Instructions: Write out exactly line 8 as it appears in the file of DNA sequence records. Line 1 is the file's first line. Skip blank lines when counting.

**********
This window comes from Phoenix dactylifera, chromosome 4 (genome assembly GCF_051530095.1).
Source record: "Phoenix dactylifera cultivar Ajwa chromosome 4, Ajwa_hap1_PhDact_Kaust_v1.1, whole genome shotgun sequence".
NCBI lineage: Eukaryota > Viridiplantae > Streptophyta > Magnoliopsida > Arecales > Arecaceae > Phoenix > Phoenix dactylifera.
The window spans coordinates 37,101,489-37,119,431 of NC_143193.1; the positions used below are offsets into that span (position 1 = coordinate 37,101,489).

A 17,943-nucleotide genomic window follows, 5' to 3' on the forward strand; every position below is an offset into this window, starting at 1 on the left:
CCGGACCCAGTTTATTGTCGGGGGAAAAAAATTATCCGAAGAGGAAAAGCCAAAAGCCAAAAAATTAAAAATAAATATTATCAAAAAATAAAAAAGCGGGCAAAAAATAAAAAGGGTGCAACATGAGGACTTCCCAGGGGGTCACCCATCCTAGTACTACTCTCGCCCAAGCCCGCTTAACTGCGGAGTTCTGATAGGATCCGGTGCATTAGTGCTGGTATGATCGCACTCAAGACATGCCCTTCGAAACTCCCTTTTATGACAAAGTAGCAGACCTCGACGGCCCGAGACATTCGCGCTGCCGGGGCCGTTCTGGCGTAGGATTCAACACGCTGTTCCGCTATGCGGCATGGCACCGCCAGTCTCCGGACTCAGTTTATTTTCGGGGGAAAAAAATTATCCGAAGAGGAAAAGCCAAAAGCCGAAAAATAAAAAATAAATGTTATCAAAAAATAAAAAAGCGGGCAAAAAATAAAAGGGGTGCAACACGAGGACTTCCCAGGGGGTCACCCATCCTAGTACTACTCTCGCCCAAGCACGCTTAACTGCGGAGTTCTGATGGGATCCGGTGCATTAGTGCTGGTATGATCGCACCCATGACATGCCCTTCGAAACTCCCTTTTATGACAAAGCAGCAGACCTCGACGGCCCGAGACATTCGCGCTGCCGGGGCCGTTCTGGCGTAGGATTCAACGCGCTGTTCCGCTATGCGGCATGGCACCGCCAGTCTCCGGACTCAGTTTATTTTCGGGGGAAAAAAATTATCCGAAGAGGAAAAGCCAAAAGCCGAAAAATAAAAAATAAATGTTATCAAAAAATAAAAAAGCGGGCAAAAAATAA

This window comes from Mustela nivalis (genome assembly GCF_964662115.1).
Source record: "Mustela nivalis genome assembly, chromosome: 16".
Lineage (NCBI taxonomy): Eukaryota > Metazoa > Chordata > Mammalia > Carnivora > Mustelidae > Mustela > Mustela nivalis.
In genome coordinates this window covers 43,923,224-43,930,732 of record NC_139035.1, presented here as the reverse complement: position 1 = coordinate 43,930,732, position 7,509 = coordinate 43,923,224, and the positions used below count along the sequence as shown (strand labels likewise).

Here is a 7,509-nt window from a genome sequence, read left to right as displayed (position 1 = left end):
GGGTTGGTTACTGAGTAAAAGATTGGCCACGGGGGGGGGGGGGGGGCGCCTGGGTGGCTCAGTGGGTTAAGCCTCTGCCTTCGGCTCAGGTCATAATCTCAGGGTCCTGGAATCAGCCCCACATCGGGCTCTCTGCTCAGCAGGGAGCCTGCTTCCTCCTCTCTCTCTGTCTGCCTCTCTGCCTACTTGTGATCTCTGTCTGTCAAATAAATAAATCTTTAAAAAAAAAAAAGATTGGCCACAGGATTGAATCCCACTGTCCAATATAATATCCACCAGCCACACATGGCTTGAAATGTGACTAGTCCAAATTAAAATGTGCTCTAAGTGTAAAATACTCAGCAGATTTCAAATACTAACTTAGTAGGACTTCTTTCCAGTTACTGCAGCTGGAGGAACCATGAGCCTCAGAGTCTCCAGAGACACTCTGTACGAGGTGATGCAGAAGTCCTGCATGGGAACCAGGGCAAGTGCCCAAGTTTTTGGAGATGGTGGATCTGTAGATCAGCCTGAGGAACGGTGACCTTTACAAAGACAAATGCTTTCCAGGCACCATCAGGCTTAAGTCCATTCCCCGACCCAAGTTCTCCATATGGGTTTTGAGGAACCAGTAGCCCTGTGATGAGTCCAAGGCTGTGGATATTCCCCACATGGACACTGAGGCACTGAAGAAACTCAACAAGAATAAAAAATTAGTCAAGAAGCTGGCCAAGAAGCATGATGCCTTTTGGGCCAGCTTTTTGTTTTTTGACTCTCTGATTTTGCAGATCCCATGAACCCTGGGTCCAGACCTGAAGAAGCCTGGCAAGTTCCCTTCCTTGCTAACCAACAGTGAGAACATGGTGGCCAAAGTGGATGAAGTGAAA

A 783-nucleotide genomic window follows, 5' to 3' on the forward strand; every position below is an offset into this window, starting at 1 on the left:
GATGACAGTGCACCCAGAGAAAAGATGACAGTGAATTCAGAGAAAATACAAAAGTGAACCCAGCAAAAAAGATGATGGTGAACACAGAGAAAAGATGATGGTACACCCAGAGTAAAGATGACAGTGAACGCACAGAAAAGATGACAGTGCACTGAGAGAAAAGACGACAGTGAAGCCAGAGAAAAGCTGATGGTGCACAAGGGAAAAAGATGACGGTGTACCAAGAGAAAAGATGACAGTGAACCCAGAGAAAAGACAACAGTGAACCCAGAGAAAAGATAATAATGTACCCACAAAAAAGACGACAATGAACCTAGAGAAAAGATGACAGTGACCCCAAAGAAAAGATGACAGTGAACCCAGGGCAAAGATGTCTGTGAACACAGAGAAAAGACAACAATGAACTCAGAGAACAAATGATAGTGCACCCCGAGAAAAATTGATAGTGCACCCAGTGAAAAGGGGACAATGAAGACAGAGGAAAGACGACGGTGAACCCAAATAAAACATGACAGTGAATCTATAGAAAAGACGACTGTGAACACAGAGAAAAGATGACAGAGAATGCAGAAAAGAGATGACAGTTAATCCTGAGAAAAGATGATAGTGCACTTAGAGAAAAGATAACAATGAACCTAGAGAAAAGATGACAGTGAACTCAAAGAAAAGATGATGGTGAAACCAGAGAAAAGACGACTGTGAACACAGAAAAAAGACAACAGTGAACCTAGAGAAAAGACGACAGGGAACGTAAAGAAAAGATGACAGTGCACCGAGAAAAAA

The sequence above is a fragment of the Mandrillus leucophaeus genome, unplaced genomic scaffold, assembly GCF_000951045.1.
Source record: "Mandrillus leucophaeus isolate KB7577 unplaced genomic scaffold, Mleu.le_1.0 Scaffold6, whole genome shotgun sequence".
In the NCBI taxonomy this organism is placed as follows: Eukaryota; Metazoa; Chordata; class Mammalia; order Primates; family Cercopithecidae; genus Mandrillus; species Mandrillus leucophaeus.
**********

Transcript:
Source record: "Mustela nivalis genome assembly, chromosome: 16".